Virgin Bloody Mary
Tomato juice, lemon, olives, celery, and hot sauce for detoxing your body. Tomatoes contain vitamin C, sodium, potassium, glutathione, and lycopene (an antioxidant that helps with detoxification). The lemon juice adds vitamin C.
Most of these remedies encourage your body’s removal of toxins—the faster they leave your body, the faster you will feel better. There’s another way you can do: Consume spicy food makes you sweat, releasing those pesky hangover-causing toxins, and makes you drink more water.
Honey is made up of mostly fructose that forces your body to get rid of the remaining alcohol faster. Adding honey helps to replenish the sugars that are lost from the night before, and helps to get rid of that biting headache.
Bitters are mostly used as cocktail ingredients and contain alcohol. But their original purpose was medicinal, which is why grocery stores are allowaed to sell them. Underberg, a German bitters with a secret recipe consisting of aromatic herbs from 43 countries and naturally occurring vitamin B1.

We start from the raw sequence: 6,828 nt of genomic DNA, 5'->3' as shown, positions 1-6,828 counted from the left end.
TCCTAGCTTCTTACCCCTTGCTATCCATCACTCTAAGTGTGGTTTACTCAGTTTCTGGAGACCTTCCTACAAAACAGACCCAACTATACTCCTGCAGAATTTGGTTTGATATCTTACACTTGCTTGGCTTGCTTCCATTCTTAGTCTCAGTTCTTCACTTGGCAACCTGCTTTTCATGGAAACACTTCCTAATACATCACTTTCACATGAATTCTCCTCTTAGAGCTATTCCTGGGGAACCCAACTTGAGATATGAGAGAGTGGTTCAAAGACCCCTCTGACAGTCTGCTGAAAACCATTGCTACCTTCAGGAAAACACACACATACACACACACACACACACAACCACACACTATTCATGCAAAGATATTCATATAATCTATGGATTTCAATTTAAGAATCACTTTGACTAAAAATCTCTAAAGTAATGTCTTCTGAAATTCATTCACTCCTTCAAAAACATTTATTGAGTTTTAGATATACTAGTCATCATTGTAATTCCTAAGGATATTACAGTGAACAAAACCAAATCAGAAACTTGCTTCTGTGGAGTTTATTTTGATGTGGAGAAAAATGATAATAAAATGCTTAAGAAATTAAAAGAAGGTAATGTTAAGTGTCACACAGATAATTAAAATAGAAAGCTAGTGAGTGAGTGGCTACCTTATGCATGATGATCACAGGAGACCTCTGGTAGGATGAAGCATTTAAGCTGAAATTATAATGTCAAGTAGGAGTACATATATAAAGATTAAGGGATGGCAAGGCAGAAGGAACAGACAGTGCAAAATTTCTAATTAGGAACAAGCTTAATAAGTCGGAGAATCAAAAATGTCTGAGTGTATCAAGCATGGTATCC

Medicine to cure hangover
- Nonsteroidal anti-inflammatory drugs (NSAIDs), not Tylenol
Aspirin, ibuprofen (Motrin, other brands) may help with the headache and the overall achy feelings, though NSAIDs may irritate the stomach.
- Dissolvable tablet
Put it in a glass of water to replace nutrients lost by alcohol since they contain vitamin C, B vitamins, calcium, and magnesium.
Created by the KGB just after World War 2 to keep agents sober so that they could outdrink their opponents. It also blocks the toxic chemical acetaldehyde, which damages tissues and leads to hangovers.
- Tiger Balm
It is available in many drug stores and works for headaches. Simply rub it into your temples and you should feel some relief soon.
- Tylenol (or acetaminophen) can cause more damage to your liver and ibuprofen can cause stomach bleeding.
- Aspirin is a blood thinner and the two in combination can intensify the effects.
Conclusion: Prevention is the best offense, but you can use this blog to cure your hangover faster!